If you’re an even mildly ambitious worker, odds are you’re interested in building your skills–whether you’re a millennial or any demographic.
I’m just as interested, so when new research surfaced on soft skills needed in today’s business world, it caught my attention.
A new study from Udemy outlined the top soft skills needed in 2019, and the number one answer surprised me a bit.
No one ever promised you a rose garden at work, but I had no idea how prevalent an issue workplace conflict has become. Research among 5,000 employees shows that the average employee spends almost three hours a week dealing with conflict management in some form (like personal attacks, unhealthy debate or disagreements, bullying, or project failure). HR spends five hours a week on such tension. An astounding $359 billion paid hours at work are annually spent dealing with this issue.
This deserves a deeper look on many levels. The research indicates that the primary causes of workplace conflict are:
- Personality clashes and warring egos (49 percent)
- Stress (34 percent)
- Heavy workloads (33 percent)
Stress and heavy workloads link to many workplace problems, not just workplace conflict. But that first one, personalities and egos bashing up against one another, uniquely contributes to corrosive conflict.
I lost track of the number of times I witnessed a project stall or meetings go off the rails because of something deeper, more personal, underlying what should have been a simple debate/exchange.
Now, lest we totally demonize conflict, it can be good, even necessary, at work. It helps get “the 800 lb. gorilla” on the table, it enables better understanding of one another and improves relationships, and can lead to better, more innovative solutions to a problem/challenge.
The best, most successful teams I ever worked on weren’t free from conflict–just the opposite. Conflict was used as a way to quickly move onward and upward with more energy, clarity, and alignment.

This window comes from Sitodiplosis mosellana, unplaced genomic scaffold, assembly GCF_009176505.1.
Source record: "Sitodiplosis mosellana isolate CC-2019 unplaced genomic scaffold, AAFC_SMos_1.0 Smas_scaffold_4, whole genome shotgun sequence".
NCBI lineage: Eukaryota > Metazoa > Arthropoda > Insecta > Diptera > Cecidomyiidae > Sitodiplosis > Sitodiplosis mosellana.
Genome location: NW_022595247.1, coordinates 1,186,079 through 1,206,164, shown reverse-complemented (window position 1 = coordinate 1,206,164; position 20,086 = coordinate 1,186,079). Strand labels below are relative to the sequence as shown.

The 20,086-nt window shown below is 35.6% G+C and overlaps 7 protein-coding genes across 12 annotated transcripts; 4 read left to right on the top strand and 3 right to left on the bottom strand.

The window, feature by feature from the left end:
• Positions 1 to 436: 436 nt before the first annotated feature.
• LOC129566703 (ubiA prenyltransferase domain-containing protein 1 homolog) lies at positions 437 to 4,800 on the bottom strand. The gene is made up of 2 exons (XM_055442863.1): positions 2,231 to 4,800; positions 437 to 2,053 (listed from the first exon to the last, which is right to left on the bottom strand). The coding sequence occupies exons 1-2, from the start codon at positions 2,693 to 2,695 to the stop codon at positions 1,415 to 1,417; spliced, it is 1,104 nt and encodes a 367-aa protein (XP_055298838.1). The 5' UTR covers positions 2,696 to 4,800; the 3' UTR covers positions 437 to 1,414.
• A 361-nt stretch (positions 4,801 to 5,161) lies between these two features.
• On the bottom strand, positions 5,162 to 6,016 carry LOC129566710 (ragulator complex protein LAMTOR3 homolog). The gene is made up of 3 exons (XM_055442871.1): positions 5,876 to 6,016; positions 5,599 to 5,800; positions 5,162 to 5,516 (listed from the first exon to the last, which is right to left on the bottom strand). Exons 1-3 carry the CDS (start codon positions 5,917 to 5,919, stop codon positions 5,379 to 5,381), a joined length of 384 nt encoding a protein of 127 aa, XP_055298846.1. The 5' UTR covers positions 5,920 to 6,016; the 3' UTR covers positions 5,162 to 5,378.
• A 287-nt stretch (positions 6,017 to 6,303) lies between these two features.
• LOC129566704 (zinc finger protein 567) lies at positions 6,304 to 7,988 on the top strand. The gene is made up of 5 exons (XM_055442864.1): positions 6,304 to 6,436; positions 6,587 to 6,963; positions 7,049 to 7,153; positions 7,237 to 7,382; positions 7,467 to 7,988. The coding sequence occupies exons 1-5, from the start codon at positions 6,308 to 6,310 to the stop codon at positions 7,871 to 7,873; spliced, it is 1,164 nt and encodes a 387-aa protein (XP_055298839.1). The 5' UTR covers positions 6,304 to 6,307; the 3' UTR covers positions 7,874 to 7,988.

Which leads us to the next, most important part. Here’s what you can do to address unproductive conflict more effectively:
1. Don’t get caught in “competitive arousal.”
This is a term coined by Harvard Business School’s Deepak Malhotra. It describes a state in which the desire to “win at any cost” dominates. As Malhotra says in his book, Negotiation Genius, “When we see our adversaries not just as opponents but as enemies, we often lose sight of our real objective. A new objective emerges: to beat the other side, whatever the cost.” That cost often involves burning bridges, which never, ever, leads to anything good (beyond the very short-term sense of satisfaction from “unloading”).
I’ve experienced this, where the plot got further and further away as I focused on just getting the better of a particularly combative co-worker. It went nowhere good, fast.
2. Mediate, don’t meander.
It’s your job as a leader to not let conflict devolve to poison. Don’t beat around the bush or look the other way–get right after unhealthy conflict when it arises. Especially in the case of toxic individuals. Not addressing the “problem children” can have a disastrous impact on the morale of all the high-performing collaborators.
3. Believe that the truth lies somewhere in between.
Whenever an employee would come to me with a gripe about a co-worker or an event that occurred, 90 percent of the time I discovered that what happened wasn’t exactly as had been described to me. Nor did the other side represent it entirely accurately, either. The truth lay somewhere in the middle. Almost always.
Understanding that as a mediator or as someone actually in the conflict can help you be more intentional about not warping your own point of view or perception of things.
4. Unearth the emotions.
Conflict almost always has underlying emotions involved. Start there to understand what those emotions are and why they’re occurring. Let an understanding of underlying emotions provide clarity to an issue, not cloud it.
I try to start with why a person feels the way he/she does before I react to what they feel.
5. Know what you don’t like about yourself and have compassion accordingly.
We don’t like in others what we don’t like about ourselves. Conflict is often born from lashing out at your own imperfections being played right back at you. Be aware of this phenomenon and have compassion for yourself and those like you.
Don’t let the soft skill of conflict management make life hard. Apply this advice liberally.
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